GML [SOLVED] Assign code to just-created instance BEFORE it runs its create event?

XirmiX

Member
I've found trouble doing this. It essentially boils down to having the create event code from the object be placed inside the object/script that creates it. The "with" variable does not help at all, wish it did, seems redundant otherwise.

What happens is:
Object creates an instance of another object >
new object instance runs its creation code >
object that created the instance changes its parameters

What I want to happen:
Object creates an instance of another object >
object that created the instance changes its parameters >
new object instance runs its creation code

Is this at all possible in any shape or form? I often run into this issue and it is annoying to deal with when I can't. So much code needs to be placed where I don't want it to be, and the instances being created end up not being allowed to have any creation code at all as a result.
 

Raul Rivera

Member
What parameters do you want the created object to have changed by the object creating it?

I think that adding a variable to hold the new instance information, and then using instanceVar.parameter (where Var is your variable, and parameter is what you want to change) should allow you to change things like speed, or direction, or whatever else you need to adjust.
 

XirmiX

Member
@YellowAfterlife I think the extra argument solution would be good may be, if it works how it's portrayed, but I'm having trouble wrapping my head around one thing:

Code:
/// instance_create_v(x, y, object, ...args)
var n = argument_count - 3; 
ct_argument = undefined;
ct_count = n;
for (var i = 0; i < n; i++) ct_argument[i] = argument[3 + i];
var r = instance_create(argument[0], argument[1], argument[2]);
ct_argument = undefined;
ct_count = undefined;
return r;
How exactly am I passing the forth argument (argument[3]) and beyond here into the created instance from this instance_create_v() script? Or how am I at least supposed to have the created instance know that ct_argument[1] is set in the script that it is being created from and take the argument? This is mentioned to be placed in the instance's Create event:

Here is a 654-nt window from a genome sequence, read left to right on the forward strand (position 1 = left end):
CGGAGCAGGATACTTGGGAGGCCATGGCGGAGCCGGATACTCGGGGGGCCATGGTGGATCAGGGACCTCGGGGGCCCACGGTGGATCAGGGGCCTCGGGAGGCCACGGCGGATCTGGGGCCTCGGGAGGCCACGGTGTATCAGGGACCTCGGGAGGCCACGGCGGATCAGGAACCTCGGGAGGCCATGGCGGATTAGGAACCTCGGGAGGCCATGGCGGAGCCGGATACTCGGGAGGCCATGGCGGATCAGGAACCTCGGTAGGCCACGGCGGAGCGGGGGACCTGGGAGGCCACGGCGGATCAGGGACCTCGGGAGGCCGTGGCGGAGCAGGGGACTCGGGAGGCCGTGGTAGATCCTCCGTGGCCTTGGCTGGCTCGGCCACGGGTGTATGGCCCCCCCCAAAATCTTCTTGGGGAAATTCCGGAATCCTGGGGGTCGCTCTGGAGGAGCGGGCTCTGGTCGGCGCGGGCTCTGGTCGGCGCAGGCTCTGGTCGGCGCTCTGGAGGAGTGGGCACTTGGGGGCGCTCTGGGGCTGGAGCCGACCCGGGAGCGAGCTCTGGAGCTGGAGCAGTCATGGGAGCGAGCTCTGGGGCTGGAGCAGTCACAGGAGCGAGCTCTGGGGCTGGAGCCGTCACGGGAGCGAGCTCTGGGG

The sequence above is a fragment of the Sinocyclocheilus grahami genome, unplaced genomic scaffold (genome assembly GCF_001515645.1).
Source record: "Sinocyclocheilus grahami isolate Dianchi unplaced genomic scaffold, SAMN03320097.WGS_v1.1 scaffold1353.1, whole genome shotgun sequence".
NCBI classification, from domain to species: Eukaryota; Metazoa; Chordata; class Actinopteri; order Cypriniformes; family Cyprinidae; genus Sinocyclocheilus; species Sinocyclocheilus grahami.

Code:
index = ct_argument[0];
But how does it get the value of ct_argument[0] without a "with()" statement?

I should stress that I'm looking to avoid globals here as well. For what I'm doing here, I need no globals to be used during the instance creation procedure.
 
Uhhh, why can't you use a global? The script that yellowafterlife provided is totally fine (they're probably a better programmer than 99.9% of the people on this board). You macro the global, then whenever you run the script, the global gets given a value, the instance grabs the value from the global, then the global doesn't matter anymore and can be used for another instance_create_v with no problems. I'm failing to see why that would be a problem, unless you specifically already have a global called global.g_ct_argument in which case, what the hell? And just change the name of the global that is being macroed. If you're concerned because people talk about not using globals sometimes, ignore them. Globals are faster to access than any other variable type and this script is a perfect example of a good use of globals. Just don't -overuse- globals (a common mistake would be making an enemy health variable global and then complaining because every enemy loses health when one does...but you're not that silly are you? ;) )